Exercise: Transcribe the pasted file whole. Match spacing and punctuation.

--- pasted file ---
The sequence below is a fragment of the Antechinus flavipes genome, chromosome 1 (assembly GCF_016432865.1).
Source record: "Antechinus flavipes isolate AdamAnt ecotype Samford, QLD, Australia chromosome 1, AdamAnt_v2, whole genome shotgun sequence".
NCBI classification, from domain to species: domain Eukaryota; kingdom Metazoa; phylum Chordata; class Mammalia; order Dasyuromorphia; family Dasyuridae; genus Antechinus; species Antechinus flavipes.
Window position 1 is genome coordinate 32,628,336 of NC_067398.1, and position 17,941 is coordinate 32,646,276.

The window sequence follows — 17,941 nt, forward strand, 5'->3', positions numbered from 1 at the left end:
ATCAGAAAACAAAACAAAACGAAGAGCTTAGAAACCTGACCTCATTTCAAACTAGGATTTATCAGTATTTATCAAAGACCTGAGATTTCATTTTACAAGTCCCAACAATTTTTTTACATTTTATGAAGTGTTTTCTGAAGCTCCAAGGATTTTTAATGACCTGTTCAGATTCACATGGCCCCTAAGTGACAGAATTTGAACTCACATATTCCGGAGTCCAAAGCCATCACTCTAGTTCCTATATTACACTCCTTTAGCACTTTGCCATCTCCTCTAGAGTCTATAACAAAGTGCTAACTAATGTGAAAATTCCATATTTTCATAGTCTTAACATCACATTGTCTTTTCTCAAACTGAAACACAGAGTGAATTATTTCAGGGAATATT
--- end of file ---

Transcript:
The sequence below is a fragment of the Antechinus flavipes genome, chromosome 1 (assembly GCF_016432865.1).
Source record: "Antechinus flavipes isolate AdamAnt ecotype Samford, QLD, Australia chromosome 1, AdamAnt_v2, whole genome shotgun sequence".
NCBI classification, from domain to species: domain Eukaryota; kingdom Metazoa; phylum Chordata; class Mammalia; order Dasyuromorphia; family Dasyuridae; genus Antechinus; species Antechinus flavipes.
Window position 1 is genome coordinate 32,628,336 of NC_067398.1, and position 17,941 is coordinate 32,646,276.

The window sequence follows — 17,941 nt, forward strand, 5'->3', positions numbered from 1 at the left end:
ATCAGAAAACAAAACAAAACGAAGAGCTTAGAAACCTGACCTCATTTCAAACTAGGATTTATCAGTATTTATCAAAGACCTGAGATTTCATTTTACAAGTCCCAACAATTTTTTTACATTTTATGAAGTGTTTTCTGAAGCTCCAAGGATTTTTAATGACCTGTTCAGATTCACATGGCCCCTAAGTGACAGAATTTGAACTCACATATTCCGGAGTCCAAAGCCATCACTCTAGTTCCTATATTACACTCCTTTAGCACTTTGCCATCTCCTCTAGAGTCTATAACAAAGTGCTAACTAATGTGAAAATTCCATATTTTCATAGTCTTAACATCACATTGTCTTTTCTCAAACTGAAACACAGAGTGAATTATTTCAGGGAATATT